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Understanding the Impact of Human Interventions on the Hydrology of Nile Basin Headwaters, the Case of Upper Tekeze Catchments
Group: TU Delft
Promotor: Pieter van der Zaag
Co-promotor: Mohamed A. Yasir
Availability and distributions of water resources in catchments are influenced by various natural and anthropogenic factors. Human-induced environmental changes are the most key factors controlling the hydrological flows of semi-arid catchments. Land degradation, water scarcity and inefficient utilization of available water resources continue to be key constraints for socio-economic development in the Nile headwater catchments in particular over the Ethiopian catchment. This research investigates impact of landscape anthropogenic changes on the hydrological processes and variability of flows in the Upper Tekeze basin (a tributary of the Nile). The hydrology of the basin is investigated through analysis of hydro-climatic data, remote sensing techniques, new field measurements and parsimonious hydrological models.
The collection of evidences confirm that human-induced environmental changes are the most important causes of change in hydrological processes in those catchments. This thesis provides a clear understanding on how large-scale implementations of catchment management interventions can influence the overall hydrological response. It is also indicated in this research that development of a parsimonious dynamic hydrological model for a specific catchment can improve understanding of the hydrological response to dynamic environmental changes. This thesis underlined that rainfall-runoff relationship in semi-arid areas is strongly non-uniform compared to that of humid environments and application of hydrological models in such catchments need special attention.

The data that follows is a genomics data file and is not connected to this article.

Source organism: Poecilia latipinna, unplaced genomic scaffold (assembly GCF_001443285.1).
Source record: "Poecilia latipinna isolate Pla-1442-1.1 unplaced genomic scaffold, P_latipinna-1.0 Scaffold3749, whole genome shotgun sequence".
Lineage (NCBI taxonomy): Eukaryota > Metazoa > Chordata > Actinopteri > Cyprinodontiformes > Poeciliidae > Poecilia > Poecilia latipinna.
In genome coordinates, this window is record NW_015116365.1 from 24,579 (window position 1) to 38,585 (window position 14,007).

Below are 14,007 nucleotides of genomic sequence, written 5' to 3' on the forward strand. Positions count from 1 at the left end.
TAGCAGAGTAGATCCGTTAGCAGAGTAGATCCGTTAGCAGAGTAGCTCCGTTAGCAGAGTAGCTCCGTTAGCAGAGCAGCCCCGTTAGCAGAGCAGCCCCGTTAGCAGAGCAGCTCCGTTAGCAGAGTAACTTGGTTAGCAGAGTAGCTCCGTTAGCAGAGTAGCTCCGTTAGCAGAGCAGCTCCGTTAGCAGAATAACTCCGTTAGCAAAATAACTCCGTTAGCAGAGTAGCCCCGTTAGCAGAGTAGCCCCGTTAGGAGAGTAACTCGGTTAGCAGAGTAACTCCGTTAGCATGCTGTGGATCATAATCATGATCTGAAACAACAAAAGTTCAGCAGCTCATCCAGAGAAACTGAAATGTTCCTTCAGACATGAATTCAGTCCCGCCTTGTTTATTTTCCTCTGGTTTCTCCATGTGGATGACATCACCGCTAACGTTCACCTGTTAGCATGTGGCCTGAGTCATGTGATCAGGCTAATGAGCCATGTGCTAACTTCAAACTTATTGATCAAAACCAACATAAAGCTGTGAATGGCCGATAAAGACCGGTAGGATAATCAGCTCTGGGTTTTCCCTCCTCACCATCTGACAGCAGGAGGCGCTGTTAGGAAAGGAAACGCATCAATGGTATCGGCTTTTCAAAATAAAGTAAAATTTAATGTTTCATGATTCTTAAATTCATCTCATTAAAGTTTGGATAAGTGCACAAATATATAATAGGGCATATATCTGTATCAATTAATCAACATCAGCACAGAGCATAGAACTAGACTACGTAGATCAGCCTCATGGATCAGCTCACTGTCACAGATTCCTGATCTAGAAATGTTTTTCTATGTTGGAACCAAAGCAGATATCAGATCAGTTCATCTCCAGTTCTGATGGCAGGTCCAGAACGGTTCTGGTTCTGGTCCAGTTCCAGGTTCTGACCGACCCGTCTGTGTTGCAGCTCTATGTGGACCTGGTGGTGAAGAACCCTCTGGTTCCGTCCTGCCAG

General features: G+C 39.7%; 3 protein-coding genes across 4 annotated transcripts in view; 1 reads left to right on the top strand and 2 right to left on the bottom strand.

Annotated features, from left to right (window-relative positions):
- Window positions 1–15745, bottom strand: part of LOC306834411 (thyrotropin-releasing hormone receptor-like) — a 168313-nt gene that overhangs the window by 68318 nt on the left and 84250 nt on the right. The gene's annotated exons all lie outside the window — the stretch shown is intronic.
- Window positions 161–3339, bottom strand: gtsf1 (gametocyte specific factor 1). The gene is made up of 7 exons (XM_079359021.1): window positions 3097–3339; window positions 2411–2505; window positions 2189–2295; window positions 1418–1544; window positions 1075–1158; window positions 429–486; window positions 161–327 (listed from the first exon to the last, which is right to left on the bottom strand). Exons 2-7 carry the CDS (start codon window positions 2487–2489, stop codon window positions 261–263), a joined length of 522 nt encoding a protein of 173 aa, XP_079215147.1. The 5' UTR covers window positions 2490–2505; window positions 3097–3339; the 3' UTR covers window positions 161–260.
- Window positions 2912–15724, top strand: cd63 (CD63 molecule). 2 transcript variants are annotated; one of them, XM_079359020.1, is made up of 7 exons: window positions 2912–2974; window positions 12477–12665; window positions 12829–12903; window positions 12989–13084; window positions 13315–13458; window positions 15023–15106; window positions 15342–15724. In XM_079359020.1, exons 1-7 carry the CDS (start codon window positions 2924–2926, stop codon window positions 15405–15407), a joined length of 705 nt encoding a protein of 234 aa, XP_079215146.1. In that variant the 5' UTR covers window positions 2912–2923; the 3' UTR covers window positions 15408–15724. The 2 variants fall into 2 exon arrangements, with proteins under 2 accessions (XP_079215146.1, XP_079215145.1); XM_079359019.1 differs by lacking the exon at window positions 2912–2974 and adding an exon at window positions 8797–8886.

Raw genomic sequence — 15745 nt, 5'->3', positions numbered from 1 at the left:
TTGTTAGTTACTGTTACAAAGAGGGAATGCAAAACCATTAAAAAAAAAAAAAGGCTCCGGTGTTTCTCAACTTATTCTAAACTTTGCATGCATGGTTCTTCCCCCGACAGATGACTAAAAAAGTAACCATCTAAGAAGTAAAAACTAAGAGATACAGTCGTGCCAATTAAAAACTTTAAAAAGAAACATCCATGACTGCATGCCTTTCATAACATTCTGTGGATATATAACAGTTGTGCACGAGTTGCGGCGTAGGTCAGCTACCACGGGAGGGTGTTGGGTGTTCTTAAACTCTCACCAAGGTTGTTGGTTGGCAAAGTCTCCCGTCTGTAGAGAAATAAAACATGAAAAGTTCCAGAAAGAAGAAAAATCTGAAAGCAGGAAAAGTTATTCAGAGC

By September we will present an overview of SENSE dissertations on this page, with links to the full texts of the dissertations.